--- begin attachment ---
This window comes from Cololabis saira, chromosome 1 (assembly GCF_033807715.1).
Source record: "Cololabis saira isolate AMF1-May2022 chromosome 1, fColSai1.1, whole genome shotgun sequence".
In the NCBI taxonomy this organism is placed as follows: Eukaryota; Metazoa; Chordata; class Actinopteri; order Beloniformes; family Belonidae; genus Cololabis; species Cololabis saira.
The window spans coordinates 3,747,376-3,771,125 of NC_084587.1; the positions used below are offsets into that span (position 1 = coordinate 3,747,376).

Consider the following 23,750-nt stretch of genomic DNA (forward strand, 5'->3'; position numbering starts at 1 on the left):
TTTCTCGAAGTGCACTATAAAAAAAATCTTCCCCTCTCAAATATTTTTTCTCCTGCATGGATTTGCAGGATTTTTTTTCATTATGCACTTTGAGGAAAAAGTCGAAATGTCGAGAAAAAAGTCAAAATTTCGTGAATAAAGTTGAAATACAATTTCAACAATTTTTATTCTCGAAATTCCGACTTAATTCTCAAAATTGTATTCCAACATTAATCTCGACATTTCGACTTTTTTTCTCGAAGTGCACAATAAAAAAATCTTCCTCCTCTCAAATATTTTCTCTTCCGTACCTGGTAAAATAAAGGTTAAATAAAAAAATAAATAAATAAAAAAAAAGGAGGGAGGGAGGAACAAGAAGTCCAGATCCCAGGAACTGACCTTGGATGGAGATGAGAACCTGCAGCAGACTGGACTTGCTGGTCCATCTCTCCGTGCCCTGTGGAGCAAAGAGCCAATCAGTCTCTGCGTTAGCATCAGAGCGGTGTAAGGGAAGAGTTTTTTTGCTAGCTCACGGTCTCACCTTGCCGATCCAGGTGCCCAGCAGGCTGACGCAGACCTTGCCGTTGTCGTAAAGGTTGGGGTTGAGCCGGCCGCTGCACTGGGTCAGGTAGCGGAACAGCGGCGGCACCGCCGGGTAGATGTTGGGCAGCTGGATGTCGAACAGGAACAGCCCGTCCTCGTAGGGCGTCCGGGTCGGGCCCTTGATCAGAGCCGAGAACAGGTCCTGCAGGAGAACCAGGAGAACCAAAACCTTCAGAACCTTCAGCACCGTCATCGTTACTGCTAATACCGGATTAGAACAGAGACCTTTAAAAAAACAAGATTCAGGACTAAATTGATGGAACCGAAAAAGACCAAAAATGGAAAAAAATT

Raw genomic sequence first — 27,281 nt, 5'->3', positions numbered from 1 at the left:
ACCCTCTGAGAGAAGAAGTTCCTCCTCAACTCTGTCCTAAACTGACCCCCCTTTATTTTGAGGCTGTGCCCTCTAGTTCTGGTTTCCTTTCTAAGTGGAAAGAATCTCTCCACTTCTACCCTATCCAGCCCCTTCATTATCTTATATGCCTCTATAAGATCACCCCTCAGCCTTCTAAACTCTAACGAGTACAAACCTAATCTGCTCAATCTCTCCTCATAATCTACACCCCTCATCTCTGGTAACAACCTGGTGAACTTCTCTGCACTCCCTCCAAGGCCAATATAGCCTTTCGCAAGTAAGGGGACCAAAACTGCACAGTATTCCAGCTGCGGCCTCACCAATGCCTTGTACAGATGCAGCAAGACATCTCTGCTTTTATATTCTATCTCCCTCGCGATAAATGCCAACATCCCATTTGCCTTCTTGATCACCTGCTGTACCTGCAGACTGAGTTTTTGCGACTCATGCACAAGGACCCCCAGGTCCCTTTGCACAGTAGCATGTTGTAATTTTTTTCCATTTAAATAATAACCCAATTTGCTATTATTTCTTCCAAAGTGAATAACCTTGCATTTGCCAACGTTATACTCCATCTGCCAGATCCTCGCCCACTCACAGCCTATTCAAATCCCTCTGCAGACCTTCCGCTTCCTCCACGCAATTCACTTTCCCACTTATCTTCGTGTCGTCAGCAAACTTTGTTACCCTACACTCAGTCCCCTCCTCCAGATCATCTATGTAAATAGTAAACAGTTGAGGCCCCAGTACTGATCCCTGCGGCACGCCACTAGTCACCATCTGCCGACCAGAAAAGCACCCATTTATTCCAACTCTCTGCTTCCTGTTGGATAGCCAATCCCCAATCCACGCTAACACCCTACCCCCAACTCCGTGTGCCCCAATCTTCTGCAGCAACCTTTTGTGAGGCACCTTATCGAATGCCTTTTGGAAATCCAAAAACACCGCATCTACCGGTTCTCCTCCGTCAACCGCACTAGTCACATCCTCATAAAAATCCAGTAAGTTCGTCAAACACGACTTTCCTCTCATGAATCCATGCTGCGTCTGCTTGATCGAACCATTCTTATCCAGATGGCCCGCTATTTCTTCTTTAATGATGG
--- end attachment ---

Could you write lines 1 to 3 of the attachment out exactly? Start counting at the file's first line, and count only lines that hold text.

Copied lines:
This window comes from Cololabis saira, chromosome 1 (assembly GCF_033807715.1).
Source record: "Cololabis saira isolate AMF1-May2022 chromosome 1, fColSai1.1, whole genome shotgun sequence".
In the NCBI taxonomy this organism is placed as follows: Eukaryota; Metazoa; Chordata; class Actinopteri; order Beloniformes; family Belonidae; genus Cololabis; species Cololabis saira.